“Ta-da!” she announced with perfect timing, as Praem rounded the corner.
Praem was dressed once again in her re-appropriated maid uniform, ankle-length skirt and silly frills and neat little black shoes. She walked with her hands clasped in front of her, and I swear I saw in the depths of her expressionless face a touch of relief. Perhaps she felt normal again. Comfortable. Herself.
Lozzie’s introduction was somewhat spoilt when Praem paused in the kitchen, to share a silent staring contest with Zheng. The giant zombie stared back, slow and easy, as if she owned everything she surveyed.
“Trussed up like a cake,” Zheng purred at her, half-smiling like a sleepy cat. “Idiot, or slave, which is it?”
“Uh oh,” Lozzie chirped.
“This isn’t the time,” I raised my voice. Neither of them looked at me. “And Praem is not a slave.”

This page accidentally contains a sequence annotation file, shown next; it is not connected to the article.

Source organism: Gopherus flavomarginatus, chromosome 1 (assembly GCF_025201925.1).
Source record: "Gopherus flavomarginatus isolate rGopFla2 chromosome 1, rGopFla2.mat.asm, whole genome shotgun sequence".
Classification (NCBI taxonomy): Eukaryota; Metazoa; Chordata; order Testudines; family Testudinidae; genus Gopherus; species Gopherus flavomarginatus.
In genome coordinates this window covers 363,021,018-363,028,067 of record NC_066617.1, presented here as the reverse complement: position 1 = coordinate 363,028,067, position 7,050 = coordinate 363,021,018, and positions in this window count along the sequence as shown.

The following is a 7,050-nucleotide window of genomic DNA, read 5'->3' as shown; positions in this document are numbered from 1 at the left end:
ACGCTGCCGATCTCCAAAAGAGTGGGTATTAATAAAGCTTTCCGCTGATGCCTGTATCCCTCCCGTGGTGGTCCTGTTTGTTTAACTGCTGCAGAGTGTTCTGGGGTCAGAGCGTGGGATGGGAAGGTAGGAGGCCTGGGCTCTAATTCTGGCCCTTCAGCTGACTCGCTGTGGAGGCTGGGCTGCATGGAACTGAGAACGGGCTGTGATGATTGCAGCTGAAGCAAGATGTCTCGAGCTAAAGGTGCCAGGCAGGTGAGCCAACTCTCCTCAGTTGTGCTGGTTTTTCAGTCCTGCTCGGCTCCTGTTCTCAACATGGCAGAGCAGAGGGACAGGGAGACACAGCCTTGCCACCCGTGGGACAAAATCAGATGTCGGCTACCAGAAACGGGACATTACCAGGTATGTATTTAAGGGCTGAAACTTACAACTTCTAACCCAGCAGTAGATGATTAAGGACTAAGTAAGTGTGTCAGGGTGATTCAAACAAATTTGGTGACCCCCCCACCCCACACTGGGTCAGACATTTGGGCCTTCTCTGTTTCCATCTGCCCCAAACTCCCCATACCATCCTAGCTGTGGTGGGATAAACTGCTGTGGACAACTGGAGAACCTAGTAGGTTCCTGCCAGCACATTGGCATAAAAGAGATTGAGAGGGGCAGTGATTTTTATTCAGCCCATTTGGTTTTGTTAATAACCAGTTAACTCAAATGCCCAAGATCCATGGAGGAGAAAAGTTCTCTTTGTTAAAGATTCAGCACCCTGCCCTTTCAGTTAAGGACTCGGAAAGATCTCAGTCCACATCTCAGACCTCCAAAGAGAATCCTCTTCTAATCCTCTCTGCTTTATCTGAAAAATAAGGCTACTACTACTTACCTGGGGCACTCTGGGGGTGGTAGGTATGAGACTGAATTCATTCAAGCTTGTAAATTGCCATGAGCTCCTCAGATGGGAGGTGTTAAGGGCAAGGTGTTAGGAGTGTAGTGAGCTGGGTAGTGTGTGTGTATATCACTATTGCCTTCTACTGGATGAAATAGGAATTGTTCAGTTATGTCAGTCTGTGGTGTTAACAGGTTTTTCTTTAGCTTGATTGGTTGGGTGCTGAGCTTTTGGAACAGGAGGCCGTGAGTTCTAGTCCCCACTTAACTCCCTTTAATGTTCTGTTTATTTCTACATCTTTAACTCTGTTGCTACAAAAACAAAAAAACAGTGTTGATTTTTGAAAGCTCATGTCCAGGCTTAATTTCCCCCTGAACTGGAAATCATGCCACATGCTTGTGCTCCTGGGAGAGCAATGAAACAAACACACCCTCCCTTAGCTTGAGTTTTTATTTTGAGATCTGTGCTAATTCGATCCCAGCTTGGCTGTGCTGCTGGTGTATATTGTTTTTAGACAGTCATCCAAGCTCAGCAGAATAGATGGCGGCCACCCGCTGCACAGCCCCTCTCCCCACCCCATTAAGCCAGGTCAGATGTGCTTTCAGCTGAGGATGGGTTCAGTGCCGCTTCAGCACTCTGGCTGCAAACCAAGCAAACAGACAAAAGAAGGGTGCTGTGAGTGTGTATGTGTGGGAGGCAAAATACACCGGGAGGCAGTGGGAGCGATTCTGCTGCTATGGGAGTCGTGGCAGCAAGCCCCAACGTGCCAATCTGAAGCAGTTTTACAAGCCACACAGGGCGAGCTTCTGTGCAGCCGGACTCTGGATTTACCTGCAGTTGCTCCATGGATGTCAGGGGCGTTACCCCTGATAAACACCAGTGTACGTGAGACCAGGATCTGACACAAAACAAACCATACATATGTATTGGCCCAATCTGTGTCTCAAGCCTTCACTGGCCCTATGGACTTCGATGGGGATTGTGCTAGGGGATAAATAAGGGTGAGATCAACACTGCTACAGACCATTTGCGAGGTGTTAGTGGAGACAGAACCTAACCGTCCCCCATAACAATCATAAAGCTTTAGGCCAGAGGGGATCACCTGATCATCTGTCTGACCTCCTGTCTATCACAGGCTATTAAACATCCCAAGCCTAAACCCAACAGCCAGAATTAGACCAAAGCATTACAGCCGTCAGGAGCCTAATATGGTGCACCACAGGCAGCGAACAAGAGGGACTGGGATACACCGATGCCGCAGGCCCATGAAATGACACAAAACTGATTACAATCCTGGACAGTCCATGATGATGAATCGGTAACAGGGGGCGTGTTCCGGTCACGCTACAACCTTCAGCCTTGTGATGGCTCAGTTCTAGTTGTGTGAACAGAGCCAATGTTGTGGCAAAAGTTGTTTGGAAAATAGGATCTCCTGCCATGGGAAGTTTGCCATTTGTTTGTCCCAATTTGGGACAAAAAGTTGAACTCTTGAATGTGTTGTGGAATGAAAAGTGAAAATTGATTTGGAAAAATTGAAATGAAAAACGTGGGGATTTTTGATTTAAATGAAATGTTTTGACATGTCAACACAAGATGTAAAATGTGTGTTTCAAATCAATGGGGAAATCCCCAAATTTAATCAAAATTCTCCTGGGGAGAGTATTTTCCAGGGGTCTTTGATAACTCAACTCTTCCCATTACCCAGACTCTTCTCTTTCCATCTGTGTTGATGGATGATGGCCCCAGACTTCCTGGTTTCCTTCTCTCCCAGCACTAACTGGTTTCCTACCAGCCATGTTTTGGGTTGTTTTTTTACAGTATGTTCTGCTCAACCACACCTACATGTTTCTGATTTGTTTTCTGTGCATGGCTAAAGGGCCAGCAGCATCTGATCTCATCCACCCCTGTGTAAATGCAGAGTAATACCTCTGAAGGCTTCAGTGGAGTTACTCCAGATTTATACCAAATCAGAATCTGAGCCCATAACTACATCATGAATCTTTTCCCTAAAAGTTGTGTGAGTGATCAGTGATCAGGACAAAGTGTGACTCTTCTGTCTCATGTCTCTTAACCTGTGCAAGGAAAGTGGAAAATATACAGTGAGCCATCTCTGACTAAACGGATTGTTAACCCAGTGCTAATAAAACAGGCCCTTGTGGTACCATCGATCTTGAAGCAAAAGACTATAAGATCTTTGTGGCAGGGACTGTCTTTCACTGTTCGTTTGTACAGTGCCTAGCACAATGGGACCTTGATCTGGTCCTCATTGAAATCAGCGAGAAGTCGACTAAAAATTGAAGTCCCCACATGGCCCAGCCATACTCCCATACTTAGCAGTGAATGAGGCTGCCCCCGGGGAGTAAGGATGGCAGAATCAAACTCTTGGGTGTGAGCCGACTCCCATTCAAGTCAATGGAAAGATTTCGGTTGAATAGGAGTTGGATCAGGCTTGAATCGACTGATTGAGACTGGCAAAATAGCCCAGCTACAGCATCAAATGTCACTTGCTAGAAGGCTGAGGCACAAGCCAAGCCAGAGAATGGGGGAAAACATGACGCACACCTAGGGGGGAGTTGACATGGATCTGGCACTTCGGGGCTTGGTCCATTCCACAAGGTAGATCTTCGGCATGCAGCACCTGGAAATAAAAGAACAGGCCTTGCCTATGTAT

“Idiot, then,” Zheng rumbled.
“Feet. Off. Table.”
Zheng blinked once at Praem’s words – an order that brooked no argument, delivered in the voice of winter wind sliding around the icicles in one’s heart. Twil stepped away from the circle-building work, ears pricked with animal awareness of a brewing fight.
“Make me, idiot,” Zheng purred.
The staring contest continued for several heart-stretching moments. Felicity and Kimberly stopped working too, the former looking on with barely concealed twitchy concern.
“This is not the time,” I repeated, louder. Praem walked around to the opposite side of the table without breaking eye contact. I had a sudden terrible vision of her flipping the table in Zheng’s face or whipping it out from under her feet. “Praem. Praem, what are you-”
But of course, our perfectly poised and proper doll-demon would never do such a thing.
Praem carefully pulled out a chair, sat down with a smoothing of skirts under her rump, and placed her right elbow on the table, hand forward.